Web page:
I could tell right away she was looking for someone to tell her troubles to. (Fairlady #2 Comic Review)

Written by Brian Schirmer

Illustrated by Claudia Balboni

Colored by Marissa Louise

Lettering/Design by David Bowman

Cover A by Balboni & Louise

Cover B by Benjamin Dewey

Fairlady Case File by Dani Colman

Edits by Dani Colman & Jeremy Saliba

Fairlady Created by Brian Schirmer & Claudia Balboni

A man presumably killed by a dragon, a wife convinced he isn’t dead, the Constabulary sticking to the dragon story—all roads point to personalized versions of the truth.

In This Issue: Galin Flood, Fairman, is dead. Or at least that’s what the Constabulary wants everyone to believe. “Killed by a dragon,” they said—only they had nobody, and the last dragon sighting in The Feld was before the war. Imelia Flood, the ‘deceased’s’ wife, wasn’t convinced. She called in Jenner Faulds, Fairlady, to see if she could figure out the truth.

A brief visit to Constabulary headquarters (The Feld, Center Torso,) and the scene of the crime proves that there’s more going on than meets the eye. Jenner’s first conclusion—that someone bumped Galin off because of his suspected involvement with the black market, then covered their tracks by faking a Dragonfire-induced demise—is knocked off-kilter by Imelia’s admission that the Constabulary were effectively holding Galin’s Fairman certification ‘hostage’ by forcing him to do some informing for them on the side. Eventually, Galin decided he couldn’t deal with the double-timing anymore, and three days later the Constabulary were sending their condolences to his ‘widow’. A meeting with a known black market dealer who claims never to have heard of Flood seems to corroborate Imelia’s story, though a severe ticking-off from Jenner’s Constabulary contact fails to confirm anything. On her way home, Jenner is accosted by someone—she sidetracks to Imelia’s to tell her about her meeting with the Constabulary, and says that the altercation on her way to Imelia’s that night was with a few members of that body who tried to kill her in an attempt to cover up their cover-up of Galin’s death. Imelia, shocked enough by Jenner’s unannounced appearance (and hurt shoulder,) tells Jenner that this can’t be true, because Galin had come by earlier that evening, claiming to be in hiding to protect them both.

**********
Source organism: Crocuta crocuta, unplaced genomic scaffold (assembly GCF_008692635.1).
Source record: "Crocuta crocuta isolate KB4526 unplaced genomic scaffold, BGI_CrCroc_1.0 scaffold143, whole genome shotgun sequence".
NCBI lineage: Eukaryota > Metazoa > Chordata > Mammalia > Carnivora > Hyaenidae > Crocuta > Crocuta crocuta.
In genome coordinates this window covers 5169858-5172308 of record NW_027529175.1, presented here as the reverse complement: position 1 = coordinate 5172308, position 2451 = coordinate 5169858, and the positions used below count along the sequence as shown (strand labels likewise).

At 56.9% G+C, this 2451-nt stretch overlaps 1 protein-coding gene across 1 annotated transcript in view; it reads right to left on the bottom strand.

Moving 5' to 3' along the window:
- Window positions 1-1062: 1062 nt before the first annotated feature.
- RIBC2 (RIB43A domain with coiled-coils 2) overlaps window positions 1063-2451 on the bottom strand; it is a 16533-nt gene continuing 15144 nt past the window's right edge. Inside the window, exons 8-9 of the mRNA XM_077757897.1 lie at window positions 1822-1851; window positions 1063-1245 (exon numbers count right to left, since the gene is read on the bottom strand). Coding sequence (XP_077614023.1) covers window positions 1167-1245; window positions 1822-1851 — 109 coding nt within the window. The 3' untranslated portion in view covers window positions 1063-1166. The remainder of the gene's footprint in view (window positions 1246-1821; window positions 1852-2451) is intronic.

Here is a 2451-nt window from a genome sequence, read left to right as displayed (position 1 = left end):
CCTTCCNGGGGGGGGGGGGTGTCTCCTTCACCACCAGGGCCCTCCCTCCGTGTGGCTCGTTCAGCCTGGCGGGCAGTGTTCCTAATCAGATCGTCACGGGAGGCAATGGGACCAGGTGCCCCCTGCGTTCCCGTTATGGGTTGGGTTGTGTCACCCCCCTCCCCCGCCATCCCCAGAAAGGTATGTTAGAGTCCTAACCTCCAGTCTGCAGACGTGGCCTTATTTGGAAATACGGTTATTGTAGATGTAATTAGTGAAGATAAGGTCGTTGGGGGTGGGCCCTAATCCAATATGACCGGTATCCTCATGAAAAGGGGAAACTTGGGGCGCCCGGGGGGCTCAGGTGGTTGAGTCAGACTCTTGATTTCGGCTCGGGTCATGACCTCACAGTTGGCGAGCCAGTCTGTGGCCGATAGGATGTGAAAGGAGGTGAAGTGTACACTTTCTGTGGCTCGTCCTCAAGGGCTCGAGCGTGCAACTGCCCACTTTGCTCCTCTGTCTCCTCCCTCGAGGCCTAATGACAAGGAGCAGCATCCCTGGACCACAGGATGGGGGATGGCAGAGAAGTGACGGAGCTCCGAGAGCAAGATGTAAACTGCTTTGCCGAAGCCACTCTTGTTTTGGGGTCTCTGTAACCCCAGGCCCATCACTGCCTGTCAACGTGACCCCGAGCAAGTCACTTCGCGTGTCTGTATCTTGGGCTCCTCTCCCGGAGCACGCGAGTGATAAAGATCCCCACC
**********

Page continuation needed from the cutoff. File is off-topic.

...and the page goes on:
Of course, her attacker hadn’t been from the Constabulary at all, and Jenner already knew that Galin wasn’t dead. She also knew why.

My Two Cents: In issue two of Fairlady we are treated to another full, start-to-finish mystery. Putting Jenner in a position where she is forced to look into the less-than-squeaky-clean dealings of a fellow Fairman served not only to show the close-knit nature of the community of Fairmen, but also to highlight the fact that Jenner, though tolerated by her peers, is still very much an outlier—very much the ‘other’. The book as a whole remains seamless. Art and writing work together to give the reader an almost immersive experience. Even if you separated the two, the story would still absolutely be strong enough to hold its own purely through the words or purely through the visuals. There are wonderful nuances throughout the book, both textual and visual, that round out the experience—facial expressions, set decoration, offhand commentary from characters. And there is no wasted space. The variety of panel styles and perspectives are laid out purposefully and artfully—you can see the reasoning behind the choices. Fairlady is a joy to behold, and I look forward to wherever Schirmer and Balboni see fit to take us next.

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Elizabeth Fazzio
South Bay native turned East Bay resident. Holder of two less-than-useful arts degrees. Human Resources professional by day, creative recluse the rest of the time. Favorite words: Weasel, toast. Mental health advocate--https://makeitok.org
Elizabeth Fazzio
Summary
The thing I'm finding most appealing about Fairlady is the manner in which Schirmer and Balboni really economize their use of space. No bit of page is wasted. Possibly my favorite page (for artistic reasons) is quite early on in the book. Jenner and Oanu are at the scene of Galin's 'death' towards the end of the day. As they discuss the possibilities surrounding the victim's demise, the twilight descends. Normally, an artist would choose to show this with color—and Marissa Louise does—but the layout of the page is what really drives the whole thing home. As the darkness falls the panels decrease in size and the black background of the page encroaches on the characters. It's an artistic representation of the cinematic fade-to-black, and it is beautifully executed.
Good
  • Extras within the book
  • Art and story blend seamlessly
  • Story elements are balanced
  • Seamless worldbuilding
Bad
  • The self-contained story in this issue was a fairly predictable procedural plot.
8.5
Great
Art - 9
Story - 9
Writing - 9
Predictability - 7
Written by
South Bay native turned East Bay resident. Holder of two less-than-useful arts degrees. Human Resources professional by day, creative recluse the rest of the time. Favorite words: Weasel, toast. Mental health advocate--https://makeitok.org

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